Tampa Bay Buccaneers

Bucs Still in Wait-and-See Period on Free Agency, QB Decisions

Bruce Arians called mid-February 'monotonous' in terms of preparing for big free agency decisions on the likes of Jameis Winston because there are still too many unanswered questions about the potential options

TAMPA, FL - NOVEMBER 10, 2019 - Head Coach Bruce Arians of the Tampa Bay Buccaneers during the game between the Arizona Cardinals and the Tampa Bay Buccaneers at Raymond James Stadium. The Buccaneers won the game 30-27. Photo By Tori Richman/Tampa Bay Buccaneers

On Thursday afternoon, Tampa Bay Buccaneers Head Coach Bruce Arians addressed a group of about 40 men and women at the NFL-NCAA Coaches Academy. Afterward he spoke to a small group of local media about looming free agency decisions for the first time since his season-ending press conference on December 30.

That press conference was more than six weeks ago and the Buccaneers have been preparing for free agency ever since. However, it will probably take most of the next five weeks to add any real clarity to the team's efforts to deal with their own list of 19 potential unrestricted free agents.

The most complicated question presented by that list is what to do about the quarterback position, with Jameis Winston coming off a 5,100-yard, 30-touchdown, 30-interception season as his original rookie deal expires. The Buccaneers could choose to continue forward with Winston, either with a new long-term contract or a franchise tag, or they could look for a new answer in free agency or the draft. But determining which way to go involves some external factors that are no more clear now than they were on December 30.

"Really, nothing's changed since then," said Arians. "What's [behind] Door Number Two? How do we make the one we have better? All those things, you go through that now."

Arians' 'Door Number Two' reference is the same one he made in December regarding what other quarterbacks might be available to the team, and the importance of measuring them against Winston. There are quite a few high-profile names that could be free agents in March – Tom Brady, Drew Brees, Philip Rivers, Teddy Bridgewater and Ryan Tannehill, just to start – but that list may look quite different a month from now. Color Arians skeptical about seeing a sudden windfall of talented passers in March.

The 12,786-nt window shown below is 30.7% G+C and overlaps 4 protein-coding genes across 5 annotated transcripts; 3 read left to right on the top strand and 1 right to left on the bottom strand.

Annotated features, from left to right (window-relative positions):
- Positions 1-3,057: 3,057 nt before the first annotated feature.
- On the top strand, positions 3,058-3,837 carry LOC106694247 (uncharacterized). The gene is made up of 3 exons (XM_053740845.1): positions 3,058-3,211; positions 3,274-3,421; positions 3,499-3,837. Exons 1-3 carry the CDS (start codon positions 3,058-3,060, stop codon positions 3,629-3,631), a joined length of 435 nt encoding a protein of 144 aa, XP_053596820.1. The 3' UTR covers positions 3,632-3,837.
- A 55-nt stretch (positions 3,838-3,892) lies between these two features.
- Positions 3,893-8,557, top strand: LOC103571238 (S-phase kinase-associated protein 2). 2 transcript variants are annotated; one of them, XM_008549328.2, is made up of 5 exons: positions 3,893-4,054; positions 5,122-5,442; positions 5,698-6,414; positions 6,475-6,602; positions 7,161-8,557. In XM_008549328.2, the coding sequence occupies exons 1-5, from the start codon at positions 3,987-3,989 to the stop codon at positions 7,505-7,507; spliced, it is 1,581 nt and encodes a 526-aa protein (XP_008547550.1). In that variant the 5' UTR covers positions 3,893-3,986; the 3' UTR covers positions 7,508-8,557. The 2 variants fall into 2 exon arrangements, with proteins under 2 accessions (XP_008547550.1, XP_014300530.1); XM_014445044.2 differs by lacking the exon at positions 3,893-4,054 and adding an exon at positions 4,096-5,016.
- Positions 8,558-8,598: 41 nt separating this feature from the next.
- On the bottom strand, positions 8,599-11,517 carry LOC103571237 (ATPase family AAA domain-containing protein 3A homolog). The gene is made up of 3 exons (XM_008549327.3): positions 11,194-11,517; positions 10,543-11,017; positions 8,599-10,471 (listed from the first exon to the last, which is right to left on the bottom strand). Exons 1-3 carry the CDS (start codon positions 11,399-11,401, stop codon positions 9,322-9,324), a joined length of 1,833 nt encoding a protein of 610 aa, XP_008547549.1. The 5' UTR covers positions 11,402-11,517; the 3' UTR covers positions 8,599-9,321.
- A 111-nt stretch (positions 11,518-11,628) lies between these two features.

"I don't think there's that many guys involved," he said. "Until the tags come out and everything else…I'll be shocked if it's two."

A two-week period in which teams can apply franchise tags to pending free agents begins on February 25 and ends on March 10, and there is also plenty of time for new deals to get done before the March 18 kickoff to the new league year. The NFL Scouting Combine at the end of this month is a perfect opportunity for coaches, general managers and agents across the league to have meaningful discussions. But it won't be until March 16 – the start of a three-day window for potential deals to be discussed – that teams will be able to officially inquire into a pending free agent.

So, the pool of available options can't be more than educated speculation until then.

"No, because we don't know who's available," said Arians. "People are sitting and waiting to see, is there someone available or not? Is he a better option? That's the problem – you get about three days to decide, the 'legal tampering' period. Is someone else going to be let go? What's the trade values? It's really monotonous right now because we don't have any answers."

There is far more clarity as to what the Buccaneers would like to happen with their long list of potential free agents from a defensive front seven that was very effective in 2019: They want them back. That group includes NFL sack leader Shaquil Barrett as well as Jason Pierre-Paul, Ndamukong Suh and Carl Nassib. And, ultimately, that effort is as important as deciding who's under center in 2020.

"Oh, yeah, to me it's the whole defense," said Arians. "We can't get them all but we've got to get [some]. This team right now, in the last eight games our defensive statistics were [good]. Those young guys grew. We can't let that go. I don't care who's playing quarterback, we're going to have a defense. [Otherwise,] we're back to Square One."

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